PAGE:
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The Rise Of Land Tax And The Fall Of Dynasties In Chinese Histories

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Chapter Summary

Historians have not failed to note the importance of the exorbitant rate of land tax at the end of the Ming dynasty of 1368-1643. Excessive taxation and corruption in the levying of the taxes provoked in the end peasant risings all over China. While the life of the peasants had become desperate, it is clear from the decrees, memorials and other documents, including the memoirs of contemporary statesmen, that the landlords had not been similarly affected. The Manchu dynasty fell chiefly not because of foreign invasion but because its ruling class had wrecked the peasant-agrarian foundation on which the state was built. Even when the dynasty did at last fall, the influence of the foreign powers brought in a patched-up republic which maintained practically unchanged the system of the ruling class, and the super-tribute paid out by the ruling class on foreign loans, armaments and so forth.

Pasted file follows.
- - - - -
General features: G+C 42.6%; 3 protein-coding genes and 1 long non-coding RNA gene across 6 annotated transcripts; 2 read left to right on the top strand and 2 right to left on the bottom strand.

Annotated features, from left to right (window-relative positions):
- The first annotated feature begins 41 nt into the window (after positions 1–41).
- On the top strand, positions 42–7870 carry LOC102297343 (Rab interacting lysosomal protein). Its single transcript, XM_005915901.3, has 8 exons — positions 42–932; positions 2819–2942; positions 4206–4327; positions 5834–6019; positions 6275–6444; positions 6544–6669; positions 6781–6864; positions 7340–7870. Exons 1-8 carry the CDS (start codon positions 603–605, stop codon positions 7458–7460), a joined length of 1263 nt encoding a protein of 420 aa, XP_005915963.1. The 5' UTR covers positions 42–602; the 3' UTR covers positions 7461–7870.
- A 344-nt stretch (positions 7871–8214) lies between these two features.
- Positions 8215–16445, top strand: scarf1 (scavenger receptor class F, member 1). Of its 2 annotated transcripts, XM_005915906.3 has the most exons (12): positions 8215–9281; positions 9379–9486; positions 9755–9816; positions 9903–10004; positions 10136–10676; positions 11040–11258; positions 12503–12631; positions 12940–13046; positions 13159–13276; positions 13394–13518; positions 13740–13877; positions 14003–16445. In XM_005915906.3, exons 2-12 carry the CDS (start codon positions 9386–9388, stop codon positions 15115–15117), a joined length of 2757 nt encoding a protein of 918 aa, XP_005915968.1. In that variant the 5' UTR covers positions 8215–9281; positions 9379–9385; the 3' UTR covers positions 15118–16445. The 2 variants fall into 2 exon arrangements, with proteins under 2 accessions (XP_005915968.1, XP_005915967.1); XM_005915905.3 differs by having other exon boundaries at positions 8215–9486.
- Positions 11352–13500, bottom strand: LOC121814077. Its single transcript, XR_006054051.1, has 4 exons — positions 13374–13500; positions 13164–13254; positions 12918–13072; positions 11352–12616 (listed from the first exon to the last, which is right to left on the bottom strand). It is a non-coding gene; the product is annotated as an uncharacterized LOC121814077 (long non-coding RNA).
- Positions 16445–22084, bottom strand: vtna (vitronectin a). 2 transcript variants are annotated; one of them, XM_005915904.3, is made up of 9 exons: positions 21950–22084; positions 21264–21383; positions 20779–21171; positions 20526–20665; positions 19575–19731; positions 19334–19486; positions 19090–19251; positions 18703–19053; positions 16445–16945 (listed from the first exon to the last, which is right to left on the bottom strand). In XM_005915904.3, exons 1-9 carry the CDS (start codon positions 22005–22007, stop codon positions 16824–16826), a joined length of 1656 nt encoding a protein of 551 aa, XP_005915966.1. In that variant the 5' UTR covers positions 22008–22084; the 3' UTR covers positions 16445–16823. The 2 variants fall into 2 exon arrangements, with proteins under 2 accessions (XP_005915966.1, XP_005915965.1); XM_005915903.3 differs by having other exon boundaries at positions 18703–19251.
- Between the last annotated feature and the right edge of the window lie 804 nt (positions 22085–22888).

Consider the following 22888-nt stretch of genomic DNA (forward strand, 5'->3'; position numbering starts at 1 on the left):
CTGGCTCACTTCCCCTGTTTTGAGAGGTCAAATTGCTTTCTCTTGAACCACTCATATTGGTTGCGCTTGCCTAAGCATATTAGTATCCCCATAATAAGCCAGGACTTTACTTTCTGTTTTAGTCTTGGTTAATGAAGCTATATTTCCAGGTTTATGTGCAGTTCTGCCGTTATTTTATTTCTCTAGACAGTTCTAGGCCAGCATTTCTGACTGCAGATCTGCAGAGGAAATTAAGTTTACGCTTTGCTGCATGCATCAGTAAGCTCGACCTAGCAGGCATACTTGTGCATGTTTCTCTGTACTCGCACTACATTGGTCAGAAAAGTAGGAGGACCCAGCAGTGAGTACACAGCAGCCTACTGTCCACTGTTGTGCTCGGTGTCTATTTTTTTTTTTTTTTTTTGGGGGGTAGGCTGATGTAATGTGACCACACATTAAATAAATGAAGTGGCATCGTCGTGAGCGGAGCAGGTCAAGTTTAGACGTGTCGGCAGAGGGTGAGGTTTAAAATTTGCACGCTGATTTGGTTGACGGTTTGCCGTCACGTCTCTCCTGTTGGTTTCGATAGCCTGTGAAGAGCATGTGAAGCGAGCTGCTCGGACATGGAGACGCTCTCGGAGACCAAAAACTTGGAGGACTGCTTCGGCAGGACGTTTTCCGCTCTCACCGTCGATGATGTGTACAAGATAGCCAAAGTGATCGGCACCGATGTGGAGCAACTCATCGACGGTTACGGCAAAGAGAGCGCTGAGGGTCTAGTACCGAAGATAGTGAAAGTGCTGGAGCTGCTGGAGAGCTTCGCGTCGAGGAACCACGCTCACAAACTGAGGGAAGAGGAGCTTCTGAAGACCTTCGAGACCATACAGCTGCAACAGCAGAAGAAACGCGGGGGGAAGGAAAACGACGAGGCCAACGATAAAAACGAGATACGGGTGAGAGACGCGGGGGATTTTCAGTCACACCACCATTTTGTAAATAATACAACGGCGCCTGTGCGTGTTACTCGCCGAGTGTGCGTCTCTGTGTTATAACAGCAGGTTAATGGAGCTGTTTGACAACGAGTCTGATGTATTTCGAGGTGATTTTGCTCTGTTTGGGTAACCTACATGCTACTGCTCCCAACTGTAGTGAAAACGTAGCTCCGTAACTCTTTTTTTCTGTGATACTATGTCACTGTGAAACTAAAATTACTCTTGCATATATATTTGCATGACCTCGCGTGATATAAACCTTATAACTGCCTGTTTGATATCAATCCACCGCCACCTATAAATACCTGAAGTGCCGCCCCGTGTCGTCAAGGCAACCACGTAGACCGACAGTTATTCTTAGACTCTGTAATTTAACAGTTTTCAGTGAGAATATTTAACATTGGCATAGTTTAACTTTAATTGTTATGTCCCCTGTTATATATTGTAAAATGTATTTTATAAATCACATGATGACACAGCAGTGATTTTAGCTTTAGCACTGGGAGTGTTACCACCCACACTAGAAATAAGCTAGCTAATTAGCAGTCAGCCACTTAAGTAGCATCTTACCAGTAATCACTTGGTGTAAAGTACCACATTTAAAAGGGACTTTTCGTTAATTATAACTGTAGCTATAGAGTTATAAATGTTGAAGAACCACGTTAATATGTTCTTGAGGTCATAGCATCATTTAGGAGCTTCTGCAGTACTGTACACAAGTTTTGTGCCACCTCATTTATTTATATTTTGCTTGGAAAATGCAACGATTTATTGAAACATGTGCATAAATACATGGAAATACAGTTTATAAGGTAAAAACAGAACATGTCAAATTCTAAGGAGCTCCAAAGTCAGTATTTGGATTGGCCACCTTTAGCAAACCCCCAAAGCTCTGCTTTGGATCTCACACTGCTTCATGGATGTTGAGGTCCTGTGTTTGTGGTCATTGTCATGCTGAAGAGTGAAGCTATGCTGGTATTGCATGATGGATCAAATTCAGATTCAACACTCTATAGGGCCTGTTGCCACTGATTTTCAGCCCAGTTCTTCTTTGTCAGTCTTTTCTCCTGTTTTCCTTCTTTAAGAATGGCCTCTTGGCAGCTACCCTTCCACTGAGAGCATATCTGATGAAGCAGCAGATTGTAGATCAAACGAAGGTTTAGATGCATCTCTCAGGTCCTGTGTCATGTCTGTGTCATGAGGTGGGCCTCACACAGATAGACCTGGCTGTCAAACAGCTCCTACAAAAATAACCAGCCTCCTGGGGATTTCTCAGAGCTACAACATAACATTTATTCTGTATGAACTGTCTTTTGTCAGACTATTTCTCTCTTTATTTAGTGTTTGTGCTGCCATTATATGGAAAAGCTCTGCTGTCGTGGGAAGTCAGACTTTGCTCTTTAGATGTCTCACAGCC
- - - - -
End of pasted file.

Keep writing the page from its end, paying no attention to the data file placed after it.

Keywords: China; corruption; excessive taxation; land tax; landlords; Ming dynasty; peasant-agrarian foundation; peasants; ruling class

10.1163/ej.9781905246526.i-676.105
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